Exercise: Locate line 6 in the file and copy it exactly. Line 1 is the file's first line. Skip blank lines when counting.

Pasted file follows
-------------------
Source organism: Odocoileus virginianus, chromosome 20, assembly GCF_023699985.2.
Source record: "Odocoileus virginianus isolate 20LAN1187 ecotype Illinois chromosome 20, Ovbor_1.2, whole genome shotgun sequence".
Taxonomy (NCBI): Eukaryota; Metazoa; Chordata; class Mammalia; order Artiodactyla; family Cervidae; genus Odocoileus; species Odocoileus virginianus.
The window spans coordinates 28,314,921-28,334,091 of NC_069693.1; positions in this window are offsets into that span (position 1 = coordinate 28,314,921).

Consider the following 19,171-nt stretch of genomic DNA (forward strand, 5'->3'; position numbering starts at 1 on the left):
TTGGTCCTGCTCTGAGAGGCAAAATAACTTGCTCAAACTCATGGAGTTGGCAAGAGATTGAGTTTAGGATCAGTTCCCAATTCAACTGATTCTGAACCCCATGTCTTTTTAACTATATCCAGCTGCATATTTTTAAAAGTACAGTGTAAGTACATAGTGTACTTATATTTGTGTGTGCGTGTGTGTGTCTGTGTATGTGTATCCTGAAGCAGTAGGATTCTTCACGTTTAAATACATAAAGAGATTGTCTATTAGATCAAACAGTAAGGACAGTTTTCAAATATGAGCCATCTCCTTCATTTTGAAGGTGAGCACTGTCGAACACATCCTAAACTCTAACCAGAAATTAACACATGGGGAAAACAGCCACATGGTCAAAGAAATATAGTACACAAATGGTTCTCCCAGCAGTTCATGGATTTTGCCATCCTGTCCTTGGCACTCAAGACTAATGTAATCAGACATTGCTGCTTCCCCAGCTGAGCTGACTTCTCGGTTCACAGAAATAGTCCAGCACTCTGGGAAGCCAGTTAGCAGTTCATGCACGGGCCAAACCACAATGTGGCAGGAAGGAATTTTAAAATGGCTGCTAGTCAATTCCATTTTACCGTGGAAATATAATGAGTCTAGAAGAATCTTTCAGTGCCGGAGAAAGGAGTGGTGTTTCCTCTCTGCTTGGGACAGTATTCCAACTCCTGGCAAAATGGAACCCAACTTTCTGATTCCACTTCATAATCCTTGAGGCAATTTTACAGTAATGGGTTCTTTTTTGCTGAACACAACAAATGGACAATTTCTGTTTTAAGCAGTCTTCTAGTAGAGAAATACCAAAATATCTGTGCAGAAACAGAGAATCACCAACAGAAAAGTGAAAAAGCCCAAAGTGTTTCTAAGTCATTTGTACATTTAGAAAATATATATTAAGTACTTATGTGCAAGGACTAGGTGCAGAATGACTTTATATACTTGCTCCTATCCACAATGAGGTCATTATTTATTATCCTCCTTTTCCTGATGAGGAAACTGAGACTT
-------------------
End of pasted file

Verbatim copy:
TTGGTCCTGCTCTGAGAGGCAAAATAACTTGCTCAAACTCATGGAGTTGGCAAGAGATTGAGTTTAGGATCAGTTCCCAATTCAACTGATTCTGAACCCCATGTCTTTTTAACTATATCCAGCTGCATATTTTTAAAAGTACAGTGTAAGTACATAGTGTACTTATATTTGTGTGTGCGTGTGTGTGTCTGTGTATGTGTATCCTGAAGCAGTAGGATTCTTCACGTTTAAATACATAAAGAGATTGTCTATTAGATCAAACAGTAAGGACAGTTTTCAAATATGAGCCATCTCCTTCATTTTGAAGGTGAGCACTGTCGAACACATCCTAAACTCTAACCAGAAATTAACACATGGGGAAAACAGCCACATGGTCAAAGAAATATAGTACACAAATGGTTCTCCCAGCAGTTCATGGATTTTGCCATCCTGTCCTTGGCACTCAAGACTAATGTAATCAGACATTGCTGCTTCCCCAGCTGAGCTGACTTCTCGGTTCACAGAAATAGTCCAGCACTCTGGGAAGCCAGTTAGCAGTTCATGCACGGGCCAAACCACAATGTGGCAGGAAGGAATTTTAAAATGGCTGCTAGTCAATTCCATTTTACCGTGGAAATATAATGAGTCTAGAAGAATCTTTCAGTGCCGGAGAAAGGAGTGGTGTTTCCTCTCTGCTTGGGACAGTATTCCAACTCCTGGCAAAATGGAACCCAACTTTCTGATTCCACTTCATAATCCTTGAGGCAATTTTACAGTAATGGGTTCTTTTTTGCTGAACACAACAAATGGACAATTTCTGTTTTAAGCAGTCTTCTAGTAGAGAAATACCAAAATATCTGTGCAGAAACAGAGAATCACCAACAGAAAAGTGAAAAAGCCCAAAGTGTTTCTAAGTCATTTGTACATTTAGAAAATATATATTAAGTACTTATGTGCAAGGACTAGGTGCAGAATGACTTTATATACTTGCTCCTATCCACAATGAGGTCATTATTTATTATCCTCCTTTTCCTGATGAGGAAACTGAGACTT